Thursday, July 29, 2010


I continue to read articles that reference this imaginary and impermeable layer of bedrock or clay between the Marcellus Shale formation and the surface that is somehow going to protect our drinking water aquifers from the migration of fracking fluids or other contaminants. 

That is and continues to be a lie being perpetrated by BIG OIL and its disciples.

I've read many posts and comments that address this issue. I still consider this one to be among the best.

What else are they lying about?

Friday, July 23, 2010

The FRapture Begins

Mark your calendars: at about 8:30 p.m. on Wednesday - July 21, 2010 - EnCana's drill bit broke the earth in Luzerne County, PA, USA.

At almost that same instant, in a back room at Molly Maguire's in Phoenixville, PA, a crypt-like silence overtook our gathering. The coincidence of the date, the time and the company was too much to grasp.

Still is.

Let the countdown begin.


Wednesday, July 21, 2010


"Any of you boys want to shoot, now's the time. There isn't one of us that doesn't want to be someplace else. But this is what we do, who we are. Live for nothing, or die for something. Your call." - J. R.  

Monday, July 19, 2010

Phoenixville Rising

Since I have to be in King of Prussia on Wednesday afternoon, I'm going to check out Molly Maguire's in Phoenixville. I need to see if the MM group really exists or is just someone's mind game.

I'll be there around 8.

Wednesday, July 7, 2010

EnCana to Pavilion: Not Our Fault!

EPA finishing up Pavillion-area monitoring wells

By MEAD GRUVER (AP) – 20 hours ago

CHEYENNE, Wyo. — The U.S. Environmental Protection Agency has almost finished drilling two monitoring wells to test for pollution in a central Wyoming community where residents suspect chemicals related to gas drilling have contaminated their well water.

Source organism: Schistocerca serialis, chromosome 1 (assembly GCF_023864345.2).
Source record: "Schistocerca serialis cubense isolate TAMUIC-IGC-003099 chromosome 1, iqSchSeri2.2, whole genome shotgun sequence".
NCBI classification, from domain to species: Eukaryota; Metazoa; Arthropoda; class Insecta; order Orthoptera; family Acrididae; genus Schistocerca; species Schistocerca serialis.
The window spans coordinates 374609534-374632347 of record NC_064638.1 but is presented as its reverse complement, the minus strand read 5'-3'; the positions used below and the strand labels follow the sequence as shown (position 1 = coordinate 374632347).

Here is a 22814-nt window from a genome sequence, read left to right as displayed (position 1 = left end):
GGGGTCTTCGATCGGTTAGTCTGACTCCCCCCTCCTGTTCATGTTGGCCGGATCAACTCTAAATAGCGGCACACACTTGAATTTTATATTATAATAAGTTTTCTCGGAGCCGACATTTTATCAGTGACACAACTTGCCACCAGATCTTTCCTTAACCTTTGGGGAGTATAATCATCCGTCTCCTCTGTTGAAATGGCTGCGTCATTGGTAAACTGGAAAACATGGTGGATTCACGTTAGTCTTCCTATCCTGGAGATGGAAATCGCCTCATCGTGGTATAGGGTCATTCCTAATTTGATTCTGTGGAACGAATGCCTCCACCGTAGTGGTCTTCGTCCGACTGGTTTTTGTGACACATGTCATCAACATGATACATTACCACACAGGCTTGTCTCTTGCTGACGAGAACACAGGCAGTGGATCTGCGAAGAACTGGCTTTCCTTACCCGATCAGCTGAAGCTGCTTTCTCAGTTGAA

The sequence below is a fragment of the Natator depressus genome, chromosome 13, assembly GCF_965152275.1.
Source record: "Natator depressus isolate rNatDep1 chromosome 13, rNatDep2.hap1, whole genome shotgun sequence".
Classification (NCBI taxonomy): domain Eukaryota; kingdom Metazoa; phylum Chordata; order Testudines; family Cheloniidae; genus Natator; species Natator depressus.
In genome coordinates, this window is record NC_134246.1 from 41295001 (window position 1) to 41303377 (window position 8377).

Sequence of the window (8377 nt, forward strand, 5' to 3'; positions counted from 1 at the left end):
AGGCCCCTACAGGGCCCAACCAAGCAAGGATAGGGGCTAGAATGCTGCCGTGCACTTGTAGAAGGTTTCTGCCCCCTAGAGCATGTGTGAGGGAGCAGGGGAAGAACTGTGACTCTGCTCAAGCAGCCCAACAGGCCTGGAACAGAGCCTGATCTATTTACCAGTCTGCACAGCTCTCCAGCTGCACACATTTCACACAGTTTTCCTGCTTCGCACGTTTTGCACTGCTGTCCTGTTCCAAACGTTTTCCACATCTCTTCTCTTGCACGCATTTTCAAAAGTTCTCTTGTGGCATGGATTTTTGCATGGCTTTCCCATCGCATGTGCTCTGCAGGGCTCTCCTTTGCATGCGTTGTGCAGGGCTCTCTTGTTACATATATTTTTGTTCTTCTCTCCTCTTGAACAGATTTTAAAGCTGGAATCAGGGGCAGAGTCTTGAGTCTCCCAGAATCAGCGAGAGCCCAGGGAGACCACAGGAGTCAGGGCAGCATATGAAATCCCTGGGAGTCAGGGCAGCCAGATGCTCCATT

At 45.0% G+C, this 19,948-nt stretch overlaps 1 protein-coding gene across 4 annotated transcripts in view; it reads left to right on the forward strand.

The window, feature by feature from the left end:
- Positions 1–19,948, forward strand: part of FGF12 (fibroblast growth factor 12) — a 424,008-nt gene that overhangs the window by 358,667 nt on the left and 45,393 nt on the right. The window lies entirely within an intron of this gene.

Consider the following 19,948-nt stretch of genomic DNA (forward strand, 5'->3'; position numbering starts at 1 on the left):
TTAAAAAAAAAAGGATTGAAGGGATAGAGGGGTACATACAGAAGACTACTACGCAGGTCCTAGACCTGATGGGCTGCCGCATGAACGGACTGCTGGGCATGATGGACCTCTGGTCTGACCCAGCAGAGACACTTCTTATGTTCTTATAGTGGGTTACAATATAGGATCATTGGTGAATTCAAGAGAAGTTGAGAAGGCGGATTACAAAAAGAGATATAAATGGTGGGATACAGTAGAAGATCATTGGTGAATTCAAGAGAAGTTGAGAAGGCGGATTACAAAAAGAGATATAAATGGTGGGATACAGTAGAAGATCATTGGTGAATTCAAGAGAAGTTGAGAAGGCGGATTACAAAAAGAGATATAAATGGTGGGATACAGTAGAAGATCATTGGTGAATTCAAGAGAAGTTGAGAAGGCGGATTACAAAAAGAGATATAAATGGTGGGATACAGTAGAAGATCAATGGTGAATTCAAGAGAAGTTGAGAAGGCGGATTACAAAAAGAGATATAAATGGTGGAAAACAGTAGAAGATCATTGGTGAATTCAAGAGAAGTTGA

Meanwhile, the EPA has pushed back a meeting with residents of the Pavillion area. Originally planned for July, the public meeting now will be held in August.

The agency wants to make certain ahead of the meeting that homeowners have accurate information about the contamination and any health risks, EPA spokesman Richard Mylott said.

"One of the things that's become clear is getting a good health-based assessment of the many wells we've sampled is time-consuming," Mylott said Tuesday.

Area residents say chemicals related to a process called hydraulic fracturing, or "fracking," may have polluted their wells. Fracking involves pumping water, sand and chemicals underground at high pressure to open fissures and improve the flow of oil or gas.

The EPA tested wells in the area in March 2009 and January 2010. Contamination is suspected in 11 water wells. Mylott said two new wells to check for groundwater pollution are being completed and should be operational by August. One homeowner, Louis Meeks, said the EPA considered but decided against drilling a monitoring well on his property because he'd tried drilling a new water well and hit dangerous amounts of natural gas.

"They were scared of that and so were the drillers," Meeks said Tuesday. "They didn't want to have problems."

A couple weeks ago, an EPA employee tested his water by turning on hot shower water and running a detector to see if gas was present, Meeks said. "He did say there was a problem. There was gas there," he said.

Meeks said he hauls drinking water to his home at his own expense. His well water "reeks" from pollution, he said, and taking a shower "cleans your sinuses." Meeks said he has health problems and so does his wife but no one seems to care.

"They're not doing anything out there for anybody, Encana," he said, referring to the company that did the gas drilling locals believe caused the pollution.

EnCana Corp. officials have said no link has been confirmed between groundwater pollution and the company's drilling in the area. The EPA expects to release its findings on a pollution source by year's end.

Encana spokesman Randy Teeuwen did not return a message Tuesday seeking comment.

Copyright © 2010 The Associated Press. All rights reserved.

Saturday, July 3, 2010

The SRBC is water's Wall Street

The Susquehanna River Basin Commission makes money when water is withdrawn from our streams and rivers. The number I've seen in print is 21 cents per thousand gallons. Using 1 million gallons a day, let's do the math: 1,000,000 gallons per day / 1,000 = 1,000 x .21 cents = $210.00 per day x 365 days = $76,650.00 income per year from one withdrawal site. Multiply that figure by hundreds of approved withdrawal sites in the Susquehanna watershed.

Get the picture people? Water withdrawals = profits for the SRBC. No withdrawals = no profits.

Now, whose best interests do you think they have in mind as they continue to rubber-stamp withdrawal applications? Where is that money going?